One Door From Heaven
"The country's Founding Fathers would be so proud."
The stranger's eyes, previously as empty as a sociopath's heart, filled with suspicion. "What're you-some political nut? I thought you were just a sad-ass gumshoe grubbing a few bucks by peeping in people's bedrooms."
"I need more than a few right now. How much did your Navigator cost?" Noah asked.
"You couldnt afford one."
"I've got good credit."
The pacifist laughed knowingly. When the waitress approached, he waved her away. Then he produced a small waxy bag and dropped it on the table.
Noah drew comfort from the beer.
Repeatedly clenching and relaxing his right hand, as though he were troubled by joint stiffness after long hours of punching babies and nuns, the pacifist said, "The congressman isn't unreasonable. By taking his wife as a client, you declared that you were his enemy. But he's such a good man, he wants to make you his friend."
"What a Christian."
"Let's not start name-calling." Each time the politician's man flexed his fist, the fanged mouth widened on the tattoo snake. "At least take a look at his peace offering."
The bag was folded and sealed. Noah peeled back the tape, opened the flap, and half extracted a wad of hundred-dollar bills.
"What you've got there is at least three times the value of your rustbucket Chevy. Plus the cost of the camera you left on the front seat."
"Still not the price of a Navigator," Noah observed.
"We're not negotiating, Sherlock."
"I don't see the strings."
"There's only one. You wait a few days, then you tell the wife you followed the congressman all over, but the only time he ever slung his willy out of his pants was when he needed to take a leak."
"What about when he was screwing the country?"
"You don't sound like a guy who wants to be friends."
"I've never been much good at relationships
but I'm willing to try."
"I'm sure glad to hear that. Frankly, I've been worried about you. In the movies, private eyes are always so incorruptible, they'd rather have their teeth kicked out than betray a client."
"I never go to the movies."
Pointing to the small bag as Noah tucked the cash into it once more, the pacifist said, "Don't you realize what that is?"
"I mean the bag. It's an airsickness bag." His grin faded. "What- you never saw one before?"
"I never travel."
"The congressman has a nice sense of humor."
"lie's hysterical." Noah shoved the bag into a pants pocket.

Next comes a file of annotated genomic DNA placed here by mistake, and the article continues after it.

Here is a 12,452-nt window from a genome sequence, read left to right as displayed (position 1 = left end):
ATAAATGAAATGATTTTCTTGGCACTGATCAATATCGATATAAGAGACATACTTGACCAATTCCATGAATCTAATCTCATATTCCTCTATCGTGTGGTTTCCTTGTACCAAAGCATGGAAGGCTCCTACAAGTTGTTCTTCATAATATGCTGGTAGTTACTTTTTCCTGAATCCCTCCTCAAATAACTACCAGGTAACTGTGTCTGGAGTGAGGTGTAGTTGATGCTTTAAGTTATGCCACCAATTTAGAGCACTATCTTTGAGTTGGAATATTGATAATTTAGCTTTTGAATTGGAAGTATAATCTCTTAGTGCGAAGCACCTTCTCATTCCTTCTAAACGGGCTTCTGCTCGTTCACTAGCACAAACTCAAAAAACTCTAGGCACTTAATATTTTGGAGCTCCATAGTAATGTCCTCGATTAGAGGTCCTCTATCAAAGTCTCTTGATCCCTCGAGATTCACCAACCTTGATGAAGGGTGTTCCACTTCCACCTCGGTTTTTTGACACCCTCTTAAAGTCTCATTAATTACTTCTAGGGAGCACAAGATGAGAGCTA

"He's saying money's nothing but vomit to him."
"He's quite the philosopher."
"You know what he's got that's better than money?"
"Certainly not wit."
"Power. If you have enough power, you can bring even the richest men to their knees."
"Who said that originally? Thomas Jefferson? Abe Lincoln?"
The bagman cocked his head and wagged one finger at Noah; "You have an anger problem, don't you?"
"Absolutely. I don't have enough of it anymore."
"What you need is to join the Circle of Friends."
"Sounds like Quakers."
"It's an organization the congressman founded. That's where he made a name for himself, before politics-helping troubled youth, turning their lives around."
"I'm thirty-three," Noah said.
"The Circle serves all age groups now. It really works. You learn there may be a million questions in life but only one answer-"
"Which you're wearing," Noah guessed, pointing at the guy's
LOVE IS THE ANSWER T-shirt.
"Love yourself, love your brothers and sisters, love nature."
"This kind of thing always starts with 'love yourself.' "
"It has to. You can't love others until you love yourself. I was sixteen when I joined the Circle, seven years ago. A wickedly messed-up kid. Selling drugs, doing drugs, violent just for the thrill of it, mixed up in a dead-end gang. But I got turned around."
"Now you're in a gang with a future."
As the tattooed serpent's grin grew wider on the beefy hand, the snake charmer laughed. "I like you, Farrel."
"You might not approve of the congressman's methods, but he's got a vision for this country that could bring us all together."
"The end justifies the means,
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